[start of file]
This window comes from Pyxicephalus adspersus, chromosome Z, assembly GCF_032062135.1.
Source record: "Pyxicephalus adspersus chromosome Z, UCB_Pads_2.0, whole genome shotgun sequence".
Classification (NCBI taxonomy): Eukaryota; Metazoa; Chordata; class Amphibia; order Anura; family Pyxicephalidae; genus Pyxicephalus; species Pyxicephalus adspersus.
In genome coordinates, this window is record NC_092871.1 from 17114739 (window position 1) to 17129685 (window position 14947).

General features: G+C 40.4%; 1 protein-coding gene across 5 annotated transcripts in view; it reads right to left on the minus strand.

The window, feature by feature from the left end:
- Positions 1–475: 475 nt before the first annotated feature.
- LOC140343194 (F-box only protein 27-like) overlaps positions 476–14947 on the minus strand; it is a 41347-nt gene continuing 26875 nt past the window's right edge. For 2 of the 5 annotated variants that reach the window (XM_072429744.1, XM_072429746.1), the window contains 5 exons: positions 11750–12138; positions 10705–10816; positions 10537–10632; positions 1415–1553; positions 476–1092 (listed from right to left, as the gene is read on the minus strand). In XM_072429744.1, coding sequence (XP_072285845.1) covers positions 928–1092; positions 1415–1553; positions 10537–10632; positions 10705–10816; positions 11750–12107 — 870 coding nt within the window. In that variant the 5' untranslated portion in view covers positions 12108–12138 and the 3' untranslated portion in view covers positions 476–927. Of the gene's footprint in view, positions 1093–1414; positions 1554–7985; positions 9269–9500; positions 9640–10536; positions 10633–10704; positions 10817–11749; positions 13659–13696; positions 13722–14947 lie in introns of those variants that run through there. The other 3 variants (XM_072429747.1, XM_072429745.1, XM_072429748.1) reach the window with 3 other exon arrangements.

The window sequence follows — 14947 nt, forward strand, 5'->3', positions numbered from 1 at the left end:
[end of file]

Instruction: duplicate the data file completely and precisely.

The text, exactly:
This window comes from Pyxicephalus adspersus, chromosome Z, assembly GCF_032062135.1.
Source record: "Pyxicephalus adspersus chromosome Z, UCB_Pads_2.0, whole genome shotgun sequence".
Classification (NCBI taxonomy): Eukaryota; Metazoa; Chordata; class Amphibia; order Anura; family Pyxicephalidae; genus Pyxicephalus; species Pyxicephalus adspersus.
In genome coordinates, this window is record NC_092871.1 from 17114739 (window position 1) to 17129685 (window position 14947).

General features: G+C 40.4%; 1 protein-coding gene across 5 annotated transcripts in view; it reads right to left on the minus strand.

The window, feature by feature from the left end:
- Positions 1–475: 475 nt before the first annotated feature.
- LOC140343194 (F-box only protein 27-like) overlaps positions 476–14947 on the minus strand; it is a 41347-nt gene continuing 26875 nt past the window's right edge. For 2 of the 5 annotated variants that reach the window (XM_072429744.1, XM_072429746.1), the window contains 5 exons: positions 11750–12138; positions 10705–10816; positions 10537–10632; positions 1415–1553; positions 476–1092 (listed from right to left, as the gene is read on the minus strand). In XM_072429744.1, coding sequence (XP_072285845.1) covers positions 928–1092; positions 1415–1553; positions 10537–10632; positions 10705–10816; positions 11750–12107 — 870 coding nt within the window. In that variant the 5' untranslated portion in view covers positions 12108–12138 and the 3' untranslated portion in view covers positions 476–927. Of the gene's footprint in view, positions 1093–1414; positions 1554–7985; positions 9269–9500; positions 9640–10536; positions 10633–10704; positions 10817–11749; positions 13659–13696; positions 13722–14947 lie in introns of those variants that run through there. The other 3 variants (XM_072429747.1, XM_072429745.1, XM_072429748.1) reach the window with 3 other exon arrangements.

The window sequence follows — 14947 nt, forward strand, 5'->3', positions numbered from 1 at the left end: